Philosophy of Education: Essays and Commentaries

By Hobert W. Burns; Charles J. Brauner | Go to book overview

OVERVIEW
It is very fashionable in philosophic circles today to insist that factual and normative propositions are of clearly different kinds, that normative propositions cannot be grounded in fact, and consequently that an "empirical theory of value" is at best a contradiction in terms or at worst an impossibility. Dewey, however, considers this dualism just one more manifestation of the philosophic dragon that requires slaying. In his attempt to demonstrate that values can be, or are, grounded in experience he makes a very simple argument:
1. People do in fact prize, desire, or value certain existential situations; these can be said to constitute (under certain conditions) ends in view.
2. Ends in view serve as plans or guides to behavior so that prized existential situations (ends) can be realized; ends in view are thus means to ends.
3. Propositions about values are thus propositions about existential means and ends; they are "if-then" in nature and, being hypothetical in nature, are no less susceptible to the empirical test than any scientific "if-then" generalization.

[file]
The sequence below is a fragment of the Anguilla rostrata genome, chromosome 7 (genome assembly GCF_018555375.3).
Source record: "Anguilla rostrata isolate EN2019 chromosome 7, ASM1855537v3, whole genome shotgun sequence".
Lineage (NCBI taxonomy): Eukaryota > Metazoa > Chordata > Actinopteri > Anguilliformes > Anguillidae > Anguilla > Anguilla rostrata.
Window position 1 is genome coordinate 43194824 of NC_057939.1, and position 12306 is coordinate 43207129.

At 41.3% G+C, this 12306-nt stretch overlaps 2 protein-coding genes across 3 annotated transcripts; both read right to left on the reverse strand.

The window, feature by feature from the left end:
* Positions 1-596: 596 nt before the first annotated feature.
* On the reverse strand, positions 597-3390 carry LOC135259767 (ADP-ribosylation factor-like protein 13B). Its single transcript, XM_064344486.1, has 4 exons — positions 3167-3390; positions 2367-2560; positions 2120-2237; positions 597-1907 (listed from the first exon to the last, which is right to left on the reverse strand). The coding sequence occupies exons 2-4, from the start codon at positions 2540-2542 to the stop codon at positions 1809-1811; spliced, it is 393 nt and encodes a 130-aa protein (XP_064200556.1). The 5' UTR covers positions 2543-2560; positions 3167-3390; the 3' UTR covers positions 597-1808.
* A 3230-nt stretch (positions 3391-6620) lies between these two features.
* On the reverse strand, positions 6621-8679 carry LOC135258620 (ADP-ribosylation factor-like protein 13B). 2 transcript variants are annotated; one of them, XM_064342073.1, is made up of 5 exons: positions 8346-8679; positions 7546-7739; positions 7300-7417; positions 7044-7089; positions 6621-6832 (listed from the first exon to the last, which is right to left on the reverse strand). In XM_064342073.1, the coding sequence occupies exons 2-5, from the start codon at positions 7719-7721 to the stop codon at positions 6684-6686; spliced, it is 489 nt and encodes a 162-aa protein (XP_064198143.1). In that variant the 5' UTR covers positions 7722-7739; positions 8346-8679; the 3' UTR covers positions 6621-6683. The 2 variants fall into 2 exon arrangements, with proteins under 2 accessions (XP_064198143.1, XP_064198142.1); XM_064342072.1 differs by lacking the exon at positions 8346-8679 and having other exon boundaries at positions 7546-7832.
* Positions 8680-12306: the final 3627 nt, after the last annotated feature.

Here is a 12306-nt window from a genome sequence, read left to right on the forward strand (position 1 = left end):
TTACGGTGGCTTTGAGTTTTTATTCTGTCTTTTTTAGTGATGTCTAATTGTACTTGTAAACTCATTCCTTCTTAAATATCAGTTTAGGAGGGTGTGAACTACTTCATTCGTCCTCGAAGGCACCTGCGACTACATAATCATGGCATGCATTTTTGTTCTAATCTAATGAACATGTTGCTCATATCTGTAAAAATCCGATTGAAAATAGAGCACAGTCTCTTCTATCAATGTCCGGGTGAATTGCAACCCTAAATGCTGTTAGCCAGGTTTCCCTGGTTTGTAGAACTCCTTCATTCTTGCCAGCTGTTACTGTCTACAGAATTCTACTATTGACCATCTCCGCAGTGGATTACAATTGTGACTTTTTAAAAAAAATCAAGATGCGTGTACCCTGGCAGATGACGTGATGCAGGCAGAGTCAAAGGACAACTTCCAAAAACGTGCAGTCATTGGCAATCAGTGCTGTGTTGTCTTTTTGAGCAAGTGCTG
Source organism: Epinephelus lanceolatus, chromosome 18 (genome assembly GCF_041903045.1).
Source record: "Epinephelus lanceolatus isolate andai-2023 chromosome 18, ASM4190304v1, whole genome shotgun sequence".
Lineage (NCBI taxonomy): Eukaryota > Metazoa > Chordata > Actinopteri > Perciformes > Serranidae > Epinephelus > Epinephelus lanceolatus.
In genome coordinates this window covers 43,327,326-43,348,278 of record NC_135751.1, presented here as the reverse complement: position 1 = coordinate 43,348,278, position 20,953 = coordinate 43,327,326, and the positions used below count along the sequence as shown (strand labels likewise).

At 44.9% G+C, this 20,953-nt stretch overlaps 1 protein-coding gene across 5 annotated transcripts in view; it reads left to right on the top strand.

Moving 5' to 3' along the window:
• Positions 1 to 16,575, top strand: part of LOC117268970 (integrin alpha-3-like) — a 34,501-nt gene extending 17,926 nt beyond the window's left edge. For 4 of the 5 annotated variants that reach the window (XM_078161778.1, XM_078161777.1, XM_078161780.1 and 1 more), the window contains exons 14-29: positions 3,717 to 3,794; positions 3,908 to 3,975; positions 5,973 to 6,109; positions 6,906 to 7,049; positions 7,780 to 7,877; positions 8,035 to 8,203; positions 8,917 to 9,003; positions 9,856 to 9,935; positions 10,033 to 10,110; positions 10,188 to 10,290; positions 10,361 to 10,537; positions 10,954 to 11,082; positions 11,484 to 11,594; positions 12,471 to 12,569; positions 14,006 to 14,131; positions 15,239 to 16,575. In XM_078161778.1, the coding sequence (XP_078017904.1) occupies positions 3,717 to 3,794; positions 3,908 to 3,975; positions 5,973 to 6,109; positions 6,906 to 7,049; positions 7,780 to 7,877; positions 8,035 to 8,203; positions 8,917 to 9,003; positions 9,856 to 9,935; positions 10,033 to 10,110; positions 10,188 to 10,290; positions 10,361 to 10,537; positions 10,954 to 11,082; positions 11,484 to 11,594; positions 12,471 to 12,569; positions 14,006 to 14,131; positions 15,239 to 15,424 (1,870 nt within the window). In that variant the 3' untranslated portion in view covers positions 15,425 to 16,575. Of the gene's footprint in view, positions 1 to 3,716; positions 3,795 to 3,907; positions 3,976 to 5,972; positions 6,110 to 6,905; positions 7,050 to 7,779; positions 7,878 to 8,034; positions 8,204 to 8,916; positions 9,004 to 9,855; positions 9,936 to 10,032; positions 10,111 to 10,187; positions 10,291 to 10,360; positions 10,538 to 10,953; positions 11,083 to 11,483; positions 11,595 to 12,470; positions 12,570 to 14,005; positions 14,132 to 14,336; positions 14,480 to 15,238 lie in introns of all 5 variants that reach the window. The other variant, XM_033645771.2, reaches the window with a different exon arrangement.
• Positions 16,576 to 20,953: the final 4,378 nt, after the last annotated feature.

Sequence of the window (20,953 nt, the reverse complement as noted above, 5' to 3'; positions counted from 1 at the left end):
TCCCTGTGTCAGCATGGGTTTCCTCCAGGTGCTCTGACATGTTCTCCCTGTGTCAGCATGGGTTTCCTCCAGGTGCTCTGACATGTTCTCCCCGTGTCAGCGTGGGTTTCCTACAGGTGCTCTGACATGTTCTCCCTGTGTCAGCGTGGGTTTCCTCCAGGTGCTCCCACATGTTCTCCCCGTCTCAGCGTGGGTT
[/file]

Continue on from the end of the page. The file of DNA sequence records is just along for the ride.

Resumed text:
It may be objected that, given this formulation of a theory of value, value propositions can never be completely or finally verified -- thus we are cast adrift in a sea of moral relativity with no firm, immovable star to guide us. Quite so, Dewey would have to say. But be not dismayed; rather he would point out that all empirical science (and for Dewey there is no other kind) is relative and contingent, that no scientific proposition can ever be completely or finally verified. In values as in science, he would insist, there is no final word -- there is only the latest word.


Theory of Valuation

John Dewey*

. . . Because valuations in the sense of prizing and caring for occur only when it is necessary to bring something into existence which is lacking, or to conserve in existence something which is menaced by outside conditions, valuation involves desiring. The latter is to be distinguished from mere wishing in the sense in which wishes occur in the absence of effort. . . .

If 'valuation' is defined in terms of desire as something initial and complete in itself, there is nothing by which to discriminate one desire from another and hence no way in which to measure

____________________
*
Reprinted by permission from Theory of Valuation ( Chicago: The University of Chicago Press, 1939).

-208-

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